Friday, December 31, 2010

Featured Artist

Carolyn Kimball
Carolyn Kimball is a Kentucky girl, a printmaker, painter, knitter, gardener and kitchen mess-maker who currently lives in Austin, Texas.  She creates earthy and ephemeral landscapes that focus on the intersection of history, memory and place.  Carolyn graduated with a BFA from the Maryland Institute College of Art in 2003 and a MA in printmaking from the University of Louisville in 2008.  She currently runs the studio of the Women Printmakers of Austin , PRINT!subscription 2010 and Kimball Prints.
Roulette Farm, etching, aquatint, a la poupee, 12"x17," Carolyn KImball, 2008
Many of your prints seem to "tell stories."  Do you find there to be anything particularly effective or challenging about printing as for a medium to illustrate stories or history?
I'm a huge history buff and I'm especially fascinated by the intersection of history and landscape; all the memories and emotions we pour into our associations with a certain place.  Memory and history are both very ephemeral and so is the land, they're all constantly changing with the passage of time or perspective. There's something I find really fitting in using an old technique like etching to speak about history.  When you make an etching aquatint, you are essentially capturing dust ( ground tree sap) that's floated down on an etching plate. Fixing something as ephemeral as dust in place to make an image is not unlike capturing something fleeting like a memory. Also, I just love how beautiful and delicate the medium is.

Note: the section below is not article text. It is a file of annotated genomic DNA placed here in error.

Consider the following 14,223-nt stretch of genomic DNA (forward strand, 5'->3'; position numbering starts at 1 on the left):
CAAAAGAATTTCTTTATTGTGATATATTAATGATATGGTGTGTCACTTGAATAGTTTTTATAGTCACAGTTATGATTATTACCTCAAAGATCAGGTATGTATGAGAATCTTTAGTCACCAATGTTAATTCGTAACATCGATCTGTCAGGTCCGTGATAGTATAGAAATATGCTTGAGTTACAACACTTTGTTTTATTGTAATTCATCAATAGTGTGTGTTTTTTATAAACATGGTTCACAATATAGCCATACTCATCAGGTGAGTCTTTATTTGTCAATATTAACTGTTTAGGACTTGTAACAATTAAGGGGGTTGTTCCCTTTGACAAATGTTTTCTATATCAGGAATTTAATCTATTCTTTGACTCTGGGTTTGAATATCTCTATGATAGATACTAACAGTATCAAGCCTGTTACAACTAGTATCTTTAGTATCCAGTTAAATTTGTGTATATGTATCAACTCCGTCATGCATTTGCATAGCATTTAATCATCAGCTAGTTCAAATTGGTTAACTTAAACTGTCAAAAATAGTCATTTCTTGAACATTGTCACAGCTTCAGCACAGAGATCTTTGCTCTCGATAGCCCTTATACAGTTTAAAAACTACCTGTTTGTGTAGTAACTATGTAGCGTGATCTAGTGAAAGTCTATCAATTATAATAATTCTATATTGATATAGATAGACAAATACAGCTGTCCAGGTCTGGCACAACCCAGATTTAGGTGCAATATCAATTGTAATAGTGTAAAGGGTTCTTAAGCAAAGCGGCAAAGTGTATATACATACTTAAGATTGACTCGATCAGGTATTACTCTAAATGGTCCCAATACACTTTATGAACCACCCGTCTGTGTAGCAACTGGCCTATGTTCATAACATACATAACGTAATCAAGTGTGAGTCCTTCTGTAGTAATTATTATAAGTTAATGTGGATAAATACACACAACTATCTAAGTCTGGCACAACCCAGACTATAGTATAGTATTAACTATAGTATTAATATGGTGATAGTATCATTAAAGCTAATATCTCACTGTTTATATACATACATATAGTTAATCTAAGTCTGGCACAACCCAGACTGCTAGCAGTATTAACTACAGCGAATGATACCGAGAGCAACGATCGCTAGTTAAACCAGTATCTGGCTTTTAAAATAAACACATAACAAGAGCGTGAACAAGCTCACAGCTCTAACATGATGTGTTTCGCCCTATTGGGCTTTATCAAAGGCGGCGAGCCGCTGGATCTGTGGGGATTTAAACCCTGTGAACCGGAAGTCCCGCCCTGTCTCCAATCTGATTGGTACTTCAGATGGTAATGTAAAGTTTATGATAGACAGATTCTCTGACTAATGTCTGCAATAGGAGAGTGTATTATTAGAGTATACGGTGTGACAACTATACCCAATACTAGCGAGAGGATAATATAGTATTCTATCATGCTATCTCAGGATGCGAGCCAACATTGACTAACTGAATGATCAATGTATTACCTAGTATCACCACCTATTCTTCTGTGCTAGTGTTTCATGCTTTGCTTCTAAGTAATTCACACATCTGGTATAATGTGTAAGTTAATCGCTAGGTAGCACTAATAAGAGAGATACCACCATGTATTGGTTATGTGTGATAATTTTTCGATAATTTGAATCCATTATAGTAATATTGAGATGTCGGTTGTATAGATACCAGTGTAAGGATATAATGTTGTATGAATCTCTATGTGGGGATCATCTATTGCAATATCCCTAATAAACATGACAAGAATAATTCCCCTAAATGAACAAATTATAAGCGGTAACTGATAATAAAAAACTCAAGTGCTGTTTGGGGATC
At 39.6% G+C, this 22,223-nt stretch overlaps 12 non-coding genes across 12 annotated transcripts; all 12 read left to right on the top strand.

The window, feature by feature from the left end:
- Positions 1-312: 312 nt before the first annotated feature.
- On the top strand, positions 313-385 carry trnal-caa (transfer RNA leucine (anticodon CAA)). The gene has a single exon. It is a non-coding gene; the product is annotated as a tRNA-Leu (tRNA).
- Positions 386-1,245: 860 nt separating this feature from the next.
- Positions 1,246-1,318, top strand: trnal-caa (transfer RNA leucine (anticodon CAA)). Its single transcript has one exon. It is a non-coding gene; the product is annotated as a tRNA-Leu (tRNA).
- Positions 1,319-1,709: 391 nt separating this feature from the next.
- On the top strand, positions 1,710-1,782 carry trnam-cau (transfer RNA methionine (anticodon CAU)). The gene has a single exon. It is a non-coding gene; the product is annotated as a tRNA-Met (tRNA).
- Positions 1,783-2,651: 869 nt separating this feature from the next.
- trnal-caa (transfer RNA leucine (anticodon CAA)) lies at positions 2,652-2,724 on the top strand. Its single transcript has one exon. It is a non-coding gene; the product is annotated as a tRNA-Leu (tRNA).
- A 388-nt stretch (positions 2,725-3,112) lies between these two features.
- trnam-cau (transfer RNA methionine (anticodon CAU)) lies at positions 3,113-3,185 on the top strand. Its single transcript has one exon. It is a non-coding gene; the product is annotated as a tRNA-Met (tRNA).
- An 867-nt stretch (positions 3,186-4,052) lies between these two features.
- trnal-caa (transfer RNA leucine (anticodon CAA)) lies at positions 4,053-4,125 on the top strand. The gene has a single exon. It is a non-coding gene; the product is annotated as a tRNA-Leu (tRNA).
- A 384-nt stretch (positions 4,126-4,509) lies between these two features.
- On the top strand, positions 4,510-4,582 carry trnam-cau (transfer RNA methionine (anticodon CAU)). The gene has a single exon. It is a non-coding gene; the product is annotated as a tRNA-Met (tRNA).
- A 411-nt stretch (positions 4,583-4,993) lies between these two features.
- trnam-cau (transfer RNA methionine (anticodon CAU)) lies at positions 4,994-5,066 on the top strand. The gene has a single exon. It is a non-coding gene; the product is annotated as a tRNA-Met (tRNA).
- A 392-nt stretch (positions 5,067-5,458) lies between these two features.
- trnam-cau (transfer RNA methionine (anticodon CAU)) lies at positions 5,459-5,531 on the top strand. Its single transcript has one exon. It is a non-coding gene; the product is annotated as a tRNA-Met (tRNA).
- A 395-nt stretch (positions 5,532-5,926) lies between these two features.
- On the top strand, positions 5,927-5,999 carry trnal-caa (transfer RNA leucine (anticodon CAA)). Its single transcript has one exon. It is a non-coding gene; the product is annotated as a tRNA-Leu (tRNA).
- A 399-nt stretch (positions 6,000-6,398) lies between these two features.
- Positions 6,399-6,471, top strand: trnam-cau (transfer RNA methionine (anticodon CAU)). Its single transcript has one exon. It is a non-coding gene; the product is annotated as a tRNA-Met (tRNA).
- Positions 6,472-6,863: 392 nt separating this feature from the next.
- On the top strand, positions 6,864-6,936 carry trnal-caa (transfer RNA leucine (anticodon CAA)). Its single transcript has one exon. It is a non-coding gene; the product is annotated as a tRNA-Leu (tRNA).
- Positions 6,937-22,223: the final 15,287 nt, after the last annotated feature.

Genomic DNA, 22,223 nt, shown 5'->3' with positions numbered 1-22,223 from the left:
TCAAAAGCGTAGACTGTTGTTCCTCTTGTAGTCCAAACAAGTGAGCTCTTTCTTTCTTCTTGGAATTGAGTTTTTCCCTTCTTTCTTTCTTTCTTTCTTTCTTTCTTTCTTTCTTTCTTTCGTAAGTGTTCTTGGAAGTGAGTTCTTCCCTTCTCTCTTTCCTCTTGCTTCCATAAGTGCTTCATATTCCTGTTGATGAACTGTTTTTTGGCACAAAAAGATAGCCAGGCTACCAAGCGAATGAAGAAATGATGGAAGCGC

Sunken Road, etching, aquatint, a la poupee, 13.5"x17.5," Carolyn Kimball, 2008
Your print subscription makes artwork affordable for almost anyone--only $10 a month!  Please share a bit about the history and idea behind "subscription art."
The idea for the print subscription started with a friend who used to run a letterpress shop and was selling 'shares' in his business in the form of art. When I discussed the idea with other artist friends, I found out that other contemporary artists and even a few Old Masters had done the same thing! I thought it was a great idea because most people I know interested in art, but it's a really daunting prospect to throw down a large sum of money all at once on piece. What if you change your mind or decorate in a few years?  Since you receive so many prints, if there's one print you don't like as much, it's not a big deal since you didn't spend a ton of money and a new one will be on the way soon. I wanted to make my art accessible and it's always fun to get a package in the mail! It's also a great stash to have on hand for last minute gifts.  I've expanded the subscription for 2011 to included a couple of different subscription options:
Taybeh, etching & aquatint with watercolor, 3"x4," Carolyn Kimball, 2010
Do you find that the variations in character created by different types of prints {monotype, etching, gelatin, etc} conducive to specific themes or subject matter?